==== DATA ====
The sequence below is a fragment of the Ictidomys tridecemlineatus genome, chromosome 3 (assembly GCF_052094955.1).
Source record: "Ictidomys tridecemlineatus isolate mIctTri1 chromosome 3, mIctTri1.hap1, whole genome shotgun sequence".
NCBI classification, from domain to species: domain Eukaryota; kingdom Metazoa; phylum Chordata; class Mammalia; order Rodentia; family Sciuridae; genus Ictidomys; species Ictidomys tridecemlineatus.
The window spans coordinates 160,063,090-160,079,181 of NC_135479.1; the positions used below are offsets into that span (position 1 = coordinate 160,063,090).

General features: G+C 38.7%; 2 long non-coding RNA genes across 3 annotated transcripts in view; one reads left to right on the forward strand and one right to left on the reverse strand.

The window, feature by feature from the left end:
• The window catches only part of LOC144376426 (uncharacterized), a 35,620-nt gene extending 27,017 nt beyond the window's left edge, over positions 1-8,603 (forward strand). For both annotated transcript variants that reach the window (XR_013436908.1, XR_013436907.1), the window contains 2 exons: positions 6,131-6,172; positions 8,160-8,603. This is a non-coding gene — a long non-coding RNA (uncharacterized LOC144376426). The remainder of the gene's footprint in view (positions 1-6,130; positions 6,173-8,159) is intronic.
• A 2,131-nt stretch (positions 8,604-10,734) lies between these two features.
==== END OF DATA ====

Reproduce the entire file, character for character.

The sequence below is a fragment of the Ictidomys tridecemlineatus genome, chromosome 3 (assembly GCF_052094955.1).
Source record: "Ictidomys tridecemlineatus isolate mIctTri1 chromosome 3, mIctTri1.hap1, whole genome shotgun sequence".
NCBI classification, from domain to species: domain Eukaryota; kingdom Metazoa; phylum Chordata; class Mammalia; order Rodentia; family Sciuridae; genus Ictidomys; species Ictidomys tridecemlineatus.
The window spans coordinates 160,063,090-160,079,181 of NC_135479.1; the positions used below are offsets into that span (position 1 = coordinate 160,063,090).

General features: G+C 38.7%; 2 long non-coding RNA genes across 3 annotated transcripts in view; one reads left to right on the forward strand and one right to left on the reverse strand.

The window, feature by feature from the left end:
• The window catches only part of LOC144376426 (uncharacterized), a 35,620-nt gene extending 27,017 nt beyond the window's left edge, over positions 1-8,603 (forward strand). For both annotated transcript variants that reach the window (XR_013436908.1, XR_013436907.1), the window contains 2 exons: positions 6,131-6,172; positions 8,160-8,603. This is a non-coding gene — a long non-coding RNA (uncharacterized LOC144376426). The remainder of the gene's footprint in view (positions 1-6,130; positions 6,173-8,159) is intronic.
• A 2,131-nt stretch (positions 8,604-10,734) lies between these two features.